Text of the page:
I donated my entire bound Goethe collection to a little free library. My therapist seemed a little shocked because, you know. Goethe. Culture! But I've had my share of famous dead white men, enjoyed reading him when I was in my 20s. Now I want to read women of colour, romance novels, science fiction.

I want my wall of books to show me, every day, who I am right now. I want it to celebrate all the things that make me excited. To reflect my tastes accurately.

It reinforces to me that I am worth seeing and I deserve to enjoy being who I am. I am good the way I am.

Donating aspirational books frees you to be who you are. Clears the way to let you celebrate your own tastes. Moreover: Making space gives the eye places to rest that aren't busily filled with distractions. It lets you breathe.

And if you end up throwing out all the books? More space for you to simply be.

You have to want to see yourself. As long as you're still trying to distract youtself from who you are, you'll have a hard time jettisoning the distractions.
posted by Omnomnom at 11:20 PM on July 8, 2022 [5 favorites]

I am also an inveterate collector of books - I am down to about 12 yards’ worth, plus some oversized ones. My truly precious books and journals are probably 3 of those yards - books I take out and look at again and again, or that have deep symbolic power from the meaning they’ve given me.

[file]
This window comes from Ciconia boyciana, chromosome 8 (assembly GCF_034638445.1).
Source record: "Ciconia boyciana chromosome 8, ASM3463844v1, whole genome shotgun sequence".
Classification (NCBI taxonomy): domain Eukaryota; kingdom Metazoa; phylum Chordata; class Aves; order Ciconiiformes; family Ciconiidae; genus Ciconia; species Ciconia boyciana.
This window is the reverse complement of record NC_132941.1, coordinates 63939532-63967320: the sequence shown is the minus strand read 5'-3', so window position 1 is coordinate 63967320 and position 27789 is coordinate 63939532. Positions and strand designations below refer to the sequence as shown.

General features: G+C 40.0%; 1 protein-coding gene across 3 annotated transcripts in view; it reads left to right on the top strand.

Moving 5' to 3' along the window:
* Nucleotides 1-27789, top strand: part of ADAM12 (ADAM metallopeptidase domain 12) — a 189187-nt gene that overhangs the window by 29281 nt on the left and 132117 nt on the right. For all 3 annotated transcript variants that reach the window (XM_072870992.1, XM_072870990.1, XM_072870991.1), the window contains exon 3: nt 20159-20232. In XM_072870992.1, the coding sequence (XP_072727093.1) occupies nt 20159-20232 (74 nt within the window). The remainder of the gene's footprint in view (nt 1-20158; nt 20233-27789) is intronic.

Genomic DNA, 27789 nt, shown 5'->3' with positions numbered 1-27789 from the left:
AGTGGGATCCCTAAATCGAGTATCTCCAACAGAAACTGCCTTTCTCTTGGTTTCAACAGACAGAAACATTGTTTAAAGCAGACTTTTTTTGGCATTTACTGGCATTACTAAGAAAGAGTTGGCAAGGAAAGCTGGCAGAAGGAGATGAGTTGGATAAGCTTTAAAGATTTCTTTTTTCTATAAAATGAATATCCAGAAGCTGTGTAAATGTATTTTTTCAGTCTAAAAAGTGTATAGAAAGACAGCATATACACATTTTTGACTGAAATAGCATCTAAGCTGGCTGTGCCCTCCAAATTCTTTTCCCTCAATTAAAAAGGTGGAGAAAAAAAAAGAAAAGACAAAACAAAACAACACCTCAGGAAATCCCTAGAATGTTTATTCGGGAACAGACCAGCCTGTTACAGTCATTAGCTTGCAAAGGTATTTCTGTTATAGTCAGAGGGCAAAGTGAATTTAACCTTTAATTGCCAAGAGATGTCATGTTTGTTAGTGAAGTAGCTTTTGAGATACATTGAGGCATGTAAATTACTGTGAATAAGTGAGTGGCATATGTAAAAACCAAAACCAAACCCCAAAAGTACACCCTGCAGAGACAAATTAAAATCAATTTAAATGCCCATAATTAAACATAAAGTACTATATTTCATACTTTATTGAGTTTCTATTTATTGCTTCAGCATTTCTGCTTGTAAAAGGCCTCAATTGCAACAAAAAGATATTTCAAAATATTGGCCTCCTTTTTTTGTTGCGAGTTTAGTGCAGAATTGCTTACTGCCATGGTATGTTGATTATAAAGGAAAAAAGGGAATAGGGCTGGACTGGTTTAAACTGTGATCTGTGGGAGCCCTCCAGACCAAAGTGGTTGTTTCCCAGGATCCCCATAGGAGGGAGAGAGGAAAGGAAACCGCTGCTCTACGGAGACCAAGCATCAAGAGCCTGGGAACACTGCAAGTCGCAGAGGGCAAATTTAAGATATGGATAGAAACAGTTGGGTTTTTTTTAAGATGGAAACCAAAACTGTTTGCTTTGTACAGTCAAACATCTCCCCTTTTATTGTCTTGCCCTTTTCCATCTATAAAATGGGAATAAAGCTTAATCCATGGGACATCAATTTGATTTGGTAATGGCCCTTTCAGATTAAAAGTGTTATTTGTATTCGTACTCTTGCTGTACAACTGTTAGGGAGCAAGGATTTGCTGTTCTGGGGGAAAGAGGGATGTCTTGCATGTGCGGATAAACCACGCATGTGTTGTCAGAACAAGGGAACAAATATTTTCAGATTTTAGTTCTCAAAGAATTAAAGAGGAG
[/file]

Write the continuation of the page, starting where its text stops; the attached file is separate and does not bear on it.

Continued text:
I find a lot of value in giving to friends - I’ve done social-media posts of about 10 books at a time, and people will claim them. I enjoy spending a little money to get them new homes, because it reminds me that this is NOT a sunk cost (one of my fears about getting rid of books) - the money I paid for the book, and the money I pay to send it to a friend, are together a gift for that friend. I have connected someone I love with an object of joy or use - hooray! (It also disincentivizes me from continuing to acquire cheap books with the ostensible *out* of getting rid of them. I love to be generous! But I also need to save for retirement.)

I had a co-worker who did an annual book-giving - brought in a stack and people could claim them. I thought this was genius, especially because he had actually read them all, and so it was clearly a way to enjoy new books and then pass them on to be enjoyed again (and keep his shelves from breaking). Buy Nothing, Craigslist, NextDoor, neighborhood listserv: post photos of what you’ve got, or even just put a table out on the weekends, like a yard or stoop sale, and people will likely come to take many of them away to their new forever homes. Put out a jar for donations and collect some bucks for charity.